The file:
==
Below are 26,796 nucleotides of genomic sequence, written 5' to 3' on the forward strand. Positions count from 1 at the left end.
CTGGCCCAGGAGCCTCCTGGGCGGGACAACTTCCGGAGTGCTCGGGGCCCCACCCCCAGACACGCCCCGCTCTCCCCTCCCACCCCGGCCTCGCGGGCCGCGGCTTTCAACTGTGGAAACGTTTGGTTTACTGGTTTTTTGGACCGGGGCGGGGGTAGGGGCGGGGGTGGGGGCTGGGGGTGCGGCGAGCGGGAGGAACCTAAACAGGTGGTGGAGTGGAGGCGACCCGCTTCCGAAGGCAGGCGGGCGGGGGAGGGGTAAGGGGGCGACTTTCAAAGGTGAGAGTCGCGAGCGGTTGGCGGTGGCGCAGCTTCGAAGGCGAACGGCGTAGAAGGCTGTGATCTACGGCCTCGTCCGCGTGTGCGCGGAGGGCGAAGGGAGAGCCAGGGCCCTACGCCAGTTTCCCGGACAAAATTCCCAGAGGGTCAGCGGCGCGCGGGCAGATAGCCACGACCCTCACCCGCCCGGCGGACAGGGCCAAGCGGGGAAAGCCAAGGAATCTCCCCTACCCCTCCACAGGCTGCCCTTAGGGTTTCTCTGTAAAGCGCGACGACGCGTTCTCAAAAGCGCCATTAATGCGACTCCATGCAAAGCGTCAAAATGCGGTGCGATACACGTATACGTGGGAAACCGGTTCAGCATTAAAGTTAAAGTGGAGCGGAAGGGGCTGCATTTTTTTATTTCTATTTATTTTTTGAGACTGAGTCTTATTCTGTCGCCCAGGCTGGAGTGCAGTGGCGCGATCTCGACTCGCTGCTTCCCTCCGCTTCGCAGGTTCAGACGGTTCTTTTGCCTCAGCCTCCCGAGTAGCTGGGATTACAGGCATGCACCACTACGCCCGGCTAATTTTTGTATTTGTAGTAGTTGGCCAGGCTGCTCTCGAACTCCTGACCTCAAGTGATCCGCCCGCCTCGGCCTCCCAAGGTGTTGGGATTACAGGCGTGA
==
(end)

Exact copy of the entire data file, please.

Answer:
Below are 26,796 nucleotides of genomic sequence, written 5' to 3' on the forward strand. Positions count from 1 at the left end.
CTGGCCCAGGAGCCTCCTGGGCGGGACAACTTCCGGAGTGCTCGGGGCCCCACCCCCAGACACGCCCCGCTCTCCCCTCCCACCCCGGCCTCGCGGGCCGCGGCTTTCAACTGTGGAAACGTTTGGTTTACTGGTTTTTTGGACCGGGGCGGGGGTAGGGGCGGGGGTGGGGGCTGGGGGTGCGGCGAGCGGGAGGAACCTAAACAGGTGGTGGAGTGGAGGCGACCCGCTTCCGAAGGCAGGCGGGCGGGGGAGGGGTAAGGGGGCGACTTTCAAAGGTGAGAGTCGCGAGCGGTTGGCGGTGGCGCAGCTTCGAAGGCGAACGGCGTAGAAGGCTGTGATCTACGGCCTCGTCCGCGTGTGCGCGGAGGGCGAAGGGAGAGCCAGGGCCCTACGCCAGTTTCCCGGACAAAATTCCCAGAGGGTCAGCGGCGCGCGGGCAGATAGCCACGACCCTCACCCGCCCGGCGGACAGGGCCAAGCGGGGAAAGCCAAGGAATCTCCCCTACCCCTCCACAGGCTGCCCTTAGGGTTTCTCTGTAAAGCGCGACGACGCGTTCTCAAAAGCGCCATTAATGCGACTCCATGCAAAGCGTCAAAATGCGGTGCGATACACGTATACGTGGGAAACCGGTTCAGCATTAAAGTTAAAGTGGAGCGGAAGGGGCTGCATTTTTTTATTTCTATTTATTTTTTGAGACTGAGTCTTATTCTGTCGCCCAGGCTGGAGTGCAGTGGCGCGATCTCGACTCGCTGCTTCCCTCCGCTTCGCAGGTTCAGACGGTTCTTTTGCCTCAGCCTCCCGAGTAGCTGGGATTACAGGCATGCACCACTACGCCCGGCTAATTTTTGTATTTGTAGTAGTTGGCCAGGCTGCTCTCGAACTCCTGACCTCAAGTGATCCGCCCGCCTCGGCCTCCCAAGGTGTTGGGATTACAGGCGTGA